Man Ray, Self-Portrait with Half-Beard, 1943
Francis Naumann is a national treasure and one of the smartest art historians I can think of - particularly when it comes to Dada artists. So any Man Ray exhibition deserves our attention, for it is indeed a reason to celebrate as we head into the holidays. Alas, today and tomorrow mark the end of Man Ray: Continued and Noticed - a most excellent show that should be noticed by everyone.
Naumann explained that he has mounted an homage to Man Ray's 1948 show at Copley Gallery in Beverly Hills entitled Man Ray: Continued and Unnoticed. "Man Ray must have wanted these words to let his audience know that he was still working ('continued'), but that he worked with virtually no recognition ('unnoticed'). The present exhibition - held 68 years after his show at the Copley Galleries - is intended to demonstrate that Man Ray's work not only continues to be of interest, but that it is still noticed and, with the passage of time, better understood and appreciated (although the latter may never have been his intent)."
May I add that the same goes for Francis Naumann's endeavors. They continue to enlighten us and are always noticed for their insightful analyses.
Man Ray, Self-Portrait (on Plexiglas), 1916/70
Man Ray was born Emmanuel Radnitzsky on August 27, 1890 - about 10 years after Picasso (whose photograph is included in the show) and closer in age to Marcel Duchamp (born July 28, 1887), who befriended him while he lived in New York in 1915 - 1920. Man Ray moved to Paris in 1921.
In Man Ray's self-portrait on plexiglas, we see evidence of the artist's grasp of French as he attempts to visually pun his name with his handprint (main - pronounced "meh") and beams of lights or stripes (rayons or rayures). This images also demonstrates Man Ray's fertile mind for invention. Naumann attributes this "defiance of artistic convention" and "commitment to absolute freedom in the arts" to "his association with the anarchist movement in New York." Moreover, this portrait speaks to the artist's infusion of humor in his work, which Naumann points out several times in his essay, particularly at the end in Marcel Duchamp's definition, 1959: "Man Ray, n.m. la joie, jouer, jouir [Man Ray, noun, masculine, joy, to play, to enjoy]."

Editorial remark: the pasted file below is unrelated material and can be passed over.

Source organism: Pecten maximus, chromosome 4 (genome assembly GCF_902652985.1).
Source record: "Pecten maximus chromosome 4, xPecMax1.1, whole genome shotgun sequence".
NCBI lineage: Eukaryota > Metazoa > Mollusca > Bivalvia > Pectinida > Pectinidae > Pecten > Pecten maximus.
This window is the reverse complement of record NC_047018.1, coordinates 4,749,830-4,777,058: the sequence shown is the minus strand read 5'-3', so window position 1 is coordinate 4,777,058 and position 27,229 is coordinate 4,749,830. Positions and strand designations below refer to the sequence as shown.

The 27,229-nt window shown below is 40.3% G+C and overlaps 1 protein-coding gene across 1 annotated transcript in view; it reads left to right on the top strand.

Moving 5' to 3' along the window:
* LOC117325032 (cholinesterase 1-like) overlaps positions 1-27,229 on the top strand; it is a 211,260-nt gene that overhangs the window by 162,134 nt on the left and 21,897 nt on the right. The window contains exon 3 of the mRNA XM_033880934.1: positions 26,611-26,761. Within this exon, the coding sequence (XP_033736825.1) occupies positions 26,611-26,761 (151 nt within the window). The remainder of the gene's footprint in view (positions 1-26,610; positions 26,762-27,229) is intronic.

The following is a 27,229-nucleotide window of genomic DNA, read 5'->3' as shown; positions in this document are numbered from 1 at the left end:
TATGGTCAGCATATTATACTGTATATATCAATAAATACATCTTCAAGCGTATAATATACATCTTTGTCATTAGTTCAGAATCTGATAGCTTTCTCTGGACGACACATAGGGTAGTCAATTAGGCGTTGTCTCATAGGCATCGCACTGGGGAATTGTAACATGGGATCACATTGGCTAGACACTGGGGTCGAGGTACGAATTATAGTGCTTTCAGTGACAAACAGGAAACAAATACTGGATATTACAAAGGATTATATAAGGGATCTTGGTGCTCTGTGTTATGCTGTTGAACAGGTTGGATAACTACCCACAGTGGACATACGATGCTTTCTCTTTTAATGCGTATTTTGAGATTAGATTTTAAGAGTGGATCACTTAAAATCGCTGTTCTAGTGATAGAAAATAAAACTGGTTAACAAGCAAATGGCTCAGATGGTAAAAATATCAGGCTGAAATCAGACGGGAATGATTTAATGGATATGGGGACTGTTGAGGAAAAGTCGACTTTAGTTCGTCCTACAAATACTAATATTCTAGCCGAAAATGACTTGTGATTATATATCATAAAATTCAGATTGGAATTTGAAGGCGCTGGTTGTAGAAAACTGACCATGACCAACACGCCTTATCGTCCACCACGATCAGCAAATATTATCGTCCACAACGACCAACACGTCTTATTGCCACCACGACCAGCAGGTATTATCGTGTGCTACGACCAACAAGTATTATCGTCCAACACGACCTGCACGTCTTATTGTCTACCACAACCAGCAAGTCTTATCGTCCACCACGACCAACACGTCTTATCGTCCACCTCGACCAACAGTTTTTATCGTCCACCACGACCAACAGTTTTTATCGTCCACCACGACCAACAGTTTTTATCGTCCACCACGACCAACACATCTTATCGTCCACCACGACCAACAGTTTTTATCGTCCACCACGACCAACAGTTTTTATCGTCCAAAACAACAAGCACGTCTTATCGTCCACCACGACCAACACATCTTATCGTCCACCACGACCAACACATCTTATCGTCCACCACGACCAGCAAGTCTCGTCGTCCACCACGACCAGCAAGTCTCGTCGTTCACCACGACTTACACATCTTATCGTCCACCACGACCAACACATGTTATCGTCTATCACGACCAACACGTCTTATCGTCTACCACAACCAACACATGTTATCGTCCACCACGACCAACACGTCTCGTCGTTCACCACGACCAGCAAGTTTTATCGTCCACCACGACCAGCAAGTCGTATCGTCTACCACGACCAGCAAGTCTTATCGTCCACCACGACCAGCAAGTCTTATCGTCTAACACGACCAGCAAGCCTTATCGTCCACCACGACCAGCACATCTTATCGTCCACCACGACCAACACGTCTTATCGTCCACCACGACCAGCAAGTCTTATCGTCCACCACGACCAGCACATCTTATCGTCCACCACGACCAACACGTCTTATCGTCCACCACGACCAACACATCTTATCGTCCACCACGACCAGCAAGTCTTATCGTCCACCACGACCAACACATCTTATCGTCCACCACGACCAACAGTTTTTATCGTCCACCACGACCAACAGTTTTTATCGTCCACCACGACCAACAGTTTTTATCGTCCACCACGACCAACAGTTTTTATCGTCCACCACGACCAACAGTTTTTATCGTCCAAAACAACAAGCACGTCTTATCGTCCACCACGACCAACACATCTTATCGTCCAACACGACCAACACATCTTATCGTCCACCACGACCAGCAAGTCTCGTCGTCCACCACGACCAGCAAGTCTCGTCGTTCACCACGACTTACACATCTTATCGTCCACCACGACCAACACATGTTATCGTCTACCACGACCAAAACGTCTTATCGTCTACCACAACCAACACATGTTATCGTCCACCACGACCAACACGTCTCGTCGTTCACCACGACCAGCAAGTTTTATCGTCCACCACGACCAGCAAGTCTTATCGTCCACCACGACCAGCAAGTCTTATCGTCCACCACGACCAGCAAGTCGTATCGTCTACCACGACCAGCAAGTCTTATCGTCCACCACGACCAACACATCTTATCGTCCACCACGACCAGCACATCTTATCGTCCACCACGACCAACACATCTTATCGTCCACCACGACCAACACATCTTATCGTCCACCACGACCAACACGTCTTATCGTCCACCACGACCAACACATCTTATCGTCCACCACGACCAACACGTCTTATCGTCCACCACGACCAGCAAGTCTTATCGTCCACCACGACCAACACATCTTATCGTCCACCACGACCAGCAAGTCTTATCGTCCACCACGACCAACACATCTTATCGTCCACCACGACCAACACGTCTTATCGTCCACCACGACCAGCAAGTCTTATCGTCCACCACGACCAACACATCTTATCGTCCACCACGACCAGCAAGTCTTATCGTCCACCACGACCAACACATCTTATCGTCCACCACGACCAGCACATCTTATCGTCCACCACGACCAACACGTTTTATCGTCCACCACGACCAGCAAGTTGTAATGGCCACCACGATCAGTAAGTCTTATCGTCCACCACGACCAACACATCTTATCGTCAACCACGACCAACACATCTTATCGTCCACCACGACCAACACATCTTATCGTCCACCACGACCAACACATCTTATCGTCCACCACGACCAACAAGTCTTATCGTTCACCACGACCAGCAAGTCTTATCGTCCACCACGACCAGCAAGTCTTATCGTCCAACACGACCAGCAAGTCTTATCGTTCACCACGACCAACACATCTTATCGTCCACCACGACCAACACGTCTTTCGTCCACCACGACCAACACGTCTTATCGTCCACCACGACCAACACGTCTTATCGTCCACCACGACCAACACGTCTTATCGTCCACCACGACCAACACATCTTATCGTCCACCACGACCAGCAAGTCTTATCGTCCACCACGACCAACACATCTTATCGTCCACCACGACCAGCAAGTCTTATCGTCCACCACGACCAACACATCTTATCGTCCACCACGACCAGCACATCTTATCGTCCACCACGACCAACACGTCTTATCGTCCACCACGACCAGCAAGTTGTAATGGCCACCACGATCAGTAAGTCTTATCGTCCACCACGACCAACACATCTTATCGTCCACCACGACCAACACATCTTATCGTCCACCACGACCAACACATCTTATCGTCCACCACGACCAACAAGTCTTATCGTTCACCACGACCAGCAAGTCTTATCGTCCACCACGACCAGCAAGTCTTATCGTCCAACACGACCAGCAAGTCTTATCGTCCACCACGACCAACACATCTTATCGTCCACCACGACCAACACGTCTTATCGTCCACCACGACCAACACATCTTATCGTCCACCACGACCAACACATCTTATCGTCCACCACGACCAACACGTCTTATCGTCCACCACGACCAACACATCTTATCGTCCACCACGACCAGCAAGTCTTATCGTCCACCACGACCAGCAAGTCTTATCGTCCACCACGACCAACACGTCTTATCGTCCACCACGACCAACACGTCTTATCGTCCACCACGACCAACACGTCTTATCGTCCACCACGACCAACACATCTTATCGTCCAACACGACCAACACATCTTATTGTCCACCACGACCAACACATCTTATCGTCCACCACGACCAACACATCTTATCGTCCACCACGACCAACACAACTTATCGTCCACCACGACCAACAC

Man Ray, L'Heure de l'observatoire les amoreaux, 1932-36
And for those of you who cultivate a love of Man Ray's work, this exhibition will not disappoint. One of his best known works (among so many) entitled Observatoire Time: The Lovers is on view. Based on Lee Miller's lips, which he kissed so often and missed intensely after their breakup, it wistfully conjures up this photographer in her own right, who was Man Ray's assistant and lover from 1919 to 1932.
Would love to add more to this blog post, but the "heure" is late and I must post asap.
Man Ray: Continued and Noticed closes at 6 pm on Friday, November 18.
Francis Naumann Fine Art, 24 West 57th Street, 3rd floor.
The exhibition will be featured in the Francis Naumann booth at Art Miami Basel, December 1st through 4th. Please inquire at the gallery for details.
N. B. - I highly recommend the catalog for this show, even if you are not able to see the works in person - a must-read for any serious art historian and all Man Ray fans.
Beth New York
aka Beth S. Gersh-Nesic
New York Arts Exchange